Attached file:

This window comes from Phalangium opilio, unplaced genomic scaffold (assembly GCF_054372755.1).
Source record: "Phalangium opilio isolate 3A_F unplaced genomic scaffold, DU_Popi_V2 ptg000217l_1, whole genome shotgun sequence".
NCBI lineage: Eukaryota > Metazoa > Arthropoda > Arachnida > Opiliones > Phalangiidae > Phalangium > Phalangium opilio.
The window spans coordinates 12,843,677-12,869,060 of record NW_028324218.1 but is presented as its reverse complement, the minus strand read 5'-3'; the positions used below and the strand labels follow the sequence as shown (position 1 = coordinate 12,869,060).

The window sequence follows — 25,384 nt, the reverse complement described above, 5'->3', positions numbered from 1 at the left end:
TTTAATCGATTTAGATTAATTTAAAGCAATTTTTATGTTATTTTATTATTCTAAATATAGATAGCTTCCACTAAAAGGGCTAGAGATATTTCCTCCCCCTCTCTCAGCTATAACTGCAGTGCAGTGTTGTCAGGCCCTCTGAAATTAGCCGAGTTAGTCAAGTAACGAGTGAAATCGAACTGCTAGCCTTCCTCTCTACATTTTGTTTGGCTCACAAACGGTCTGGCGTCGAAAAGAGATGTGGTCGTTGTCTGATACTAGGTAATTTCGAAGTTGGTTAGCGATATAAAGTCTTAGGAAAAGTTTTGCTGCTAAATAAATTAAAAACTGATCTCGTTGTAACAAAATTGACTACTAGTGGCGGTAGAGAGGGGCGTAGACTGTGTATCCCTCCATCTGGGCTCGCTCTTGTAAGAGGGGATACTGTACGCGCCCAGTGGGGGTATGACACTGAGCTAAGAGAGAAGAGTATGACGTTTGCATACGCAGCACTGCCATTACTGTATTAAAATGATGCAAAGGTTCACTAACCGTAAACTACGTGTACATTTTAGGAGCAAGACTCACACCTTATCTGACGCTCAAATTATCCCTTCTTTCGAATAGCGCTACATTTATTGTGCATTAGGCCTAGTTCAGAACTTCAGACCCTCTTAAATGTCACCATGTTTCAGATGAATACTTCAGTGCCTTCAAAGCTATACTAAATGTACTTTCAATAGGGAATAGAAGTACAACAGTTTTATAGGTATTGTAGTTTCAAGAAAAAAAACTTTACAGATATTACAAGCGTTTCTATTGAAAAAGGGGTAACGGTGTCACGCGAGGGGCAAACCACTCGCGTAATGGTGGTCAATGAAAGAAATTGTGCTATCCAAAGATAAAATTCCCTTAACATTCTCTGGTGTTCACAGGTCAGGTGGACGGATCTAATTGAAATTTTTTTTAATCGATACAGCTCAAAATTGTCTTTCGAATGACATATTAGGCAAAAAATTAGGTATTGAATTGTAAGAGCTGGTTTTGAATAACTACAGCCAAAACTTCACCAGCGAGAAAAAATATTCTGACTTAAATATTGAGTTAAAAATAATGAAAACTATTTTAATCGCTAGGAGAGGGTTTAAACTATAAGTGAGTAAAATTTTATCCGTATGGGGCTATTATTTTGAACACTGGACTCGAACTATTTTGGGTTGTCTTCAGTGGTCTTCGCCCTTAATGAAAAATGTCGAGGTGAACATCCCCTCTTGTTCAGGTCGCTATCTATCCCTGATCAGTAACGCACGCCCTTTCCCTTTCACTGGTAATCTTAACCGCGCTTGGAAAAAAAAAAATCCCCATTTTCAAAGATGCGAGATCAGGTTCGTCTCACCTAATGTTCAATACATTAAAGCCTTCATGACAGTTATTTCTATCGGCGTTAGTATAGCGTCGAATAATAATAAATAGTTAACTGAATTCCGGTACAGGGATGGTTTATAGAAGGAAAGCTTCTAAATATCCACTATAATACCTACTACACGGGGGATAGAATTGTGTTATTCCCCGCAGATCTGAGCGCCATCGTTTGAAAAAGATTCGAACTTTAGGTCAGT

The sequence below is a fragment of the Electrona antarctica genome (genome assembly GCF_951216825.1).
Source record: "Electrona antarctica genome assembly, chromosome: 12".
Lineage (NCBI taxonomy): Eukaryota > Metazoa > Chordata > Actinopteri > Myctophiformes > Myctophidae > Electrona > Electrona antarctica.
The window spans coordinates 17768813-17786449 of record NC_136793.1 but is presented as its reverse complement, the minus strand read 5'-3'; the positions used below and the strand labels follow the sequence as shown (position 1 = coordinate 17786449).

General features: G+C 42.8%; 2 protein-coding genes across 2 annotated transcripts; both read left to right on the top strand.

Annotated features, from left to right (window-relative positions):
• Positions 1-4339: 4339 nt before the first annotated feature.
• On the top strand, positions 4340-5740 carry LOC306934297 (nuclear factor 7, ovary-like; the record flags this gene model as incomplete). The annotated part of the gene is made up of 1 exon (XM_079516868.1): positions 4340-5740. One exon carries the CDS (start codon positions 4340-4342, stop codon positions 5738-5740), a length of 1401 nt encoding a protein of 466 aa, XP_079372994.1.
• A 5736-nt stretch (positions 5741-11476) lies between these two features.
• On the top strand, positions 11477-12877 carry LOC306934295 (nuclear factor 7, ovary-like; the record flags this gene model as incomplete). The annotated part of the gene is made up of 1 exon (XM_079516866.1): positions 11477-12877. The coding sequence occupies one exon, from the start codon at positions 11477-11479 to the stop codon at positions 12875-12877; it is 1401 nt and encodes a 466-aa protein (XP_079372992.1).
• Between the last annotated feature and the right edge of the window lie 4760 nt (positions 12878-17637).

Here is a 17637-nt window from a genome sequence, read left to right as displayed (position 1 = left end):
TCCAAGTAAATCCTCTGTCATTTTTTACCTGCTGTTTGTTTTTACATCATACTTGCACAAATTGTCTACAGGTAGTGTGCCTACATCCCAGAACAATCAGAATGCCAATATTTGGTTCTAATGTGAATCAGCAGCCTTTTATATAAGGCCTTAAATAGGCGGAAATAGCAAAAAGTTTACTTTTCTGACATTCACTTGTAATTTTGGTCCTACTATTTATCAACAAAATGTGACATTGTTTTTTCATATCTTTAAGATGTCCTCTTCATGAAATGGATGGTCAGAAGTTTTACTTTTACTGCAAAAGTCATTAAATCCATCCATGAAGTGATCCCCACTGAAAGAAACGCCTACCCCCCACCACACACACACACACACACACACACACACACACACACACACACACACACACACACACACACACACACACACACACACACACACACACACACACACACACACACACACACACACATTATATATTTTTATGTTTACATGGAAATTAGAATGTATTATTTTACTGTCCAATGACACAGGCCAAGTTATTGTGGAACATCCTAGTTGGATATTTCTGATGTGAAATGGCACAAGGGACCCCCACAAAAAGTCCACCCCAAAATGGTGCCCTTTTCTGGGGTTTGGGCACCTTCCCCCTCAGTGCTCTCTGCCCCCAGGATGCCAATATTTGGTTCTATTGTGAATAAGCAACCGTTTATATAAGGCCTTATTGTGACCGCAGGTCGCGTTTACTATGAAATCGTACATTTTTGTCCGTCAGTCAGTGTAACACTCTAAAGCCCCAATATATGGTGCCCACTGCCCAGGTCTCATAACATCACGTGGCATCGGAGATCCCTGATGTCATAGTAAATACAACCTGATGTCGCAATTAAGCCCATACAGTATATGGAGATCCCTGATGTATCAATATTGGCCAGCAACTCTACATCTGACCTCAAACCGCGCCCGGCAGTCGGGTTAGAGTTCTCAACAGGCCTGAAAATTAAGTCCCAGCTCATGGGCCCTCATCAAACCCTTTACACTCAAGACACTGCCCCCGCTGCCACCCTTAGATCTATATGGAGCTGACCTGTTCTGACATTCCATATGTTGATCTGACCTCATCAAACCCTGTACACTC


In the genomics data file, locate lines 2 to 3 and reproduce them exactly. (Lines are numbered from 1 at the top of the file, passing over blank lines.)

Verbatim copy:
Source record: "Phalangium opilio isolate 3A_F unplaced genomic scaffold, DU_Popi_V2 ptg000217l_1, whole genome shotgun sequence".
NCBI lineage: Eukaryota > Metazoa > Arthropoda > Arachnida > Opiliones > Phalangiidae > Phalangium > Phalangium opilio.